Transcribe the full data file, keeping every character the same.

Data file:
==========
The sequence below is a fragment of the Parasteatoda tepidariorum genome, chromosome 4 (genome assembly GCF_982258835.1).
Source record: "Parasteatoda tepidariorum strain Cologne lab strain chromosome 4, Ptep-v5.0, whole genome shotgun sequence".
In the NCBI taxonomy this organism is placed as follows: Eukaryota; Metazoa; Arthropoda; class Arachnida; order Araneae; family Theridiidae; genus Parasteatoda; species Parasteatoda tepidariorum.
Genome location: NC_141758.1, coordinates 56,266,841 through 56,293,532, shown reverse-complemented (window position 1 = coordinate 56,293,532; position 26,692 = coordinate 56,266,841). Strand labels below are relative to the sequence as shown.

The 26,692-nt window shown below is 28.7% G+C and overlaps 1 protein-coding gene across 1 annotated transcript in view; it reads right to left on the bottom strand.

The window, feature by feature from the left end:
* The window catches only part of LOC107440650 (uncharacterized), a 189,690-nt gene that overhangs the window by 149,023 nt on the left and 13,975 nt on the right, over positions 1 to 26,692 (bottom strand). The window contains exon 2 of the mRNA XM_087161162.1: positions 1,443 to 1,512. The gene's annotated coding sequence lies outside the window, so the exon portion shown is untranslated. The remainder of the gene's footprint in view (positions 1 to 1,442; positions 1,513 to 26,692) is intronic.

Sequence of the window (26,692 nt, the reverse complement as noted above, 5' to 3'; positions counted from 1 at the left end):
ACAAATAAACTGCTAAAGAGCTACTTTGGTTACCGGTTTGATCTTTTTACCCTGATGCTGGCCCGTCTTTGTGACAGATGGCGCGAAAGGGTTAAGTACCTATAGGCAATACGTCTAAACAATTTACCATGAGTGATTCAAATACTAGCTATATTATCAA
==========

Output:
The sequence below is a fragment of the Parasteatoda tepidariorum genome, chromosome 4 (genome assembly GCF_982258835.1).
Source record: "Parasteatoda tepidariorum strain Cologne lab strain chromosome 4, Ptep-v5.0, whole genome shotgun sequence".
In the NCBI taxonomy this organism is placed as follows: Eukaryota; Metazoa; Arthropoda; class Arachnida; order Araneae; family Theridiidae; genus Parasteatoda; species Parasteatoda tepidariorum.
Genome location: NC_141758.1, coordinates 56,266,841 through 56,293,532, shown reverse-complemented (window position 1 = coordinate 56,293,532; position 26,692 = coordinate 56,266,841). Strand labels below are relative to the sequence as shown.

The 26,692-nt window shown below is 28.7% G+C and overlaps 1 protein-coding gene across 1 annotated transcript in view; it reads right to left on the bottom strand.

The window, feature by feature from the left end:
* The window catches only part of LOC107440650 (uncharacterized), a 189,690-nt gene that overhangs the window by 149,023 nt on the left and 13,975 nt on the right, over positions 1 to 26,692 (bottom strand). The window contains exon 2 of the mRNA XM_087161162.1: positions 1,443 to 1,512. The gene's annotated coding sequence lies outside the window, so the exon portion shown is untranslated. The remainder of the gene's footprint in view (positions 1 to 1,442; positions 1,513 to 26,692) is intronic.

Sequence of the window (26,692 nt, the reverse complement as noted above, 5' to 3'; positions counted from 1 at the left end):
ACAAATAAACTGCTAAAGAGCTACTTTGGTTACCGGTTTGATCTTTTTACCCTGATGCTGGCCCGTCTTTGTGACAGATGGCGCGAAAGGGTTAAGTACCTATAGGCAATACGTCTAAACAATTTACCATGAGTGATTCAAATACTAGCTATATTATCAA